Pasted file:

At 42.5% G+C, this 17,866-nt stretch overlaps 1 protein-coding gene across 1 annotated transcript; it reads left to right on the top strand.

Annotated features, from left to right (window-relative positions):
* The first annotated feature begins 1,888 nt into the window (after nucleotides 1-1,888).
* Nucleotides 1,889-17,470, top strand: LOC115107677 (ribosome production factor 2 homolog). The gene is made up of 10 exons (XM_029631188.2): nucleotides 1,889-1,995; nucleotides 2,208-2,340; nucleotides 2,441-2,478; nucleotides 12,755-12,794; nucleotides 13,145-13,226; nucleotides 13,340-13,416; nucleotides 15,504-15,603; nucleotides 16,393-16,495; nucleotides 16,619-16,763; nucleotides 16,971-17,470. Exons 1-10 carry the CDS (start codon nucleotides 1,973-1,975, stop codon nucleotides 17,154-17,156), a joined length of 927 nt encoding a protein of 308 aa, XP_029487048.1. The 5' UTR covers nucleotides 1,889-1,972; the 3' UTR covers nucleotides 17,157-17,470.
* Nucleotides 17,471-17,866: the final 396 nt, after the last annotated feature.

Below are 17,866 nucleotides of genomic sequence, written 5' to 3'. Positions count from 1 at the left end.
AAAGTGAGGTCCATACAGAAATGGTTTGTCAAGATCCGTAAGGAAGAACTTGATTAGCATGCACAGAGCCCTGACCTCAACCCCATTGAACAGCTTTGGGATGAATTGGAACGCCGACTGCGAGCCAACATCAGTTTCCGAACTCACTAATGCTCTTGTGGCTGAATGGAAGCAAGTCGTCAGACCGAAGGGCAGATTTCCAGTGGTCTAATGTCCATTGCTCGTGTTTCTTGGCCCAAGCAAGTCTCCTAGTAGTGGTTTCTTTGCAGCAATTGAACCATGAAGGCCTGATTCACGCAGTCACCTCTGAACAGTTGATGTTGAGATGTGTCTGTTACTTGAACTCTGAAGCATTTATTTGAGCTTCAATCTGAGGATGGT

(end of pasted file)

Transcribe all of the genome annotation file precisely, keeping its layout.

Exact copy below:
At 42.5% G+C, this 17,866-nt stretch overlaps 1 protein-coding gene across 1 annotated transcript; it reads left to right on the top strand.

Annotated features, from left to right (window-relative positions):
* The first annotated feature begins 1,888 nt into the window (after nucleotides 1-1,888).
* Nucleotides 1,889-17,470, top strand: LOC115107677 (ribosome production factor 2 homolog). The gene is made up of 10 exons (XM_029631188.2): nucleotides 1,889-1,995; nucleotides 2,208-2,340; nucleotides 2,441-2,478; nucleotides 12,755-12,794; nucleotides 13,145-13,226; nucleotides 13,340-13,416; nucleotides 15,504-15,603; nucleotides 16,393-16,495; nucleotides 16,619-16,763; nucleotides 16,971-17,470. Exons 1-10 carry the CDS (start codon nucleotides 1,973-1,975, stop codon nucleotides 17,154-17,156), a joined length of 927 nt encoding a protein of 308 aa, XP_029487048.1. The 5' UTR covers nucleotides 1,889-1,972; the 3' UTR covers nucleotides 17,157-17,470.
* Nucleotides 17,471-17,866: the final 396 nt, after the last annotated feature.

Below are 17,866 nucleotides of genomic sequence, written 5' to 3'. Positions count from 1 at the left end.
AAAGTGAGGTCCATACAGAAATGGTTTGTCAAGATCCGTAAGGAAGAACTTGATTAGCATGCACAGAGCCCTGACCTCAACCCCATTGAACAGCTTTGGGATGAATTGGAACGCCGACTGCGAGCCAACATCAGTTTCCGAACTCACTAATGCTCTTGTGGCTGAATGGAAGCAAGTCGTCAGACCGAAGGGCAGATTTCCAGTGGTCTAATGTCCATTGCTCGTGTTTCTTGGCCCAAGCAAGTCTCCTAGTAGTGGTTTCTTTGCAGCAATTGAACCATGAAGGCCTGATTCACGCAGTCACCTCTGAACAGTTGATGTTGAGATGTGTCTGTTACTTGAACTCTGAAGCATTTATTTGAGCTTCAATCTGAGGATGGT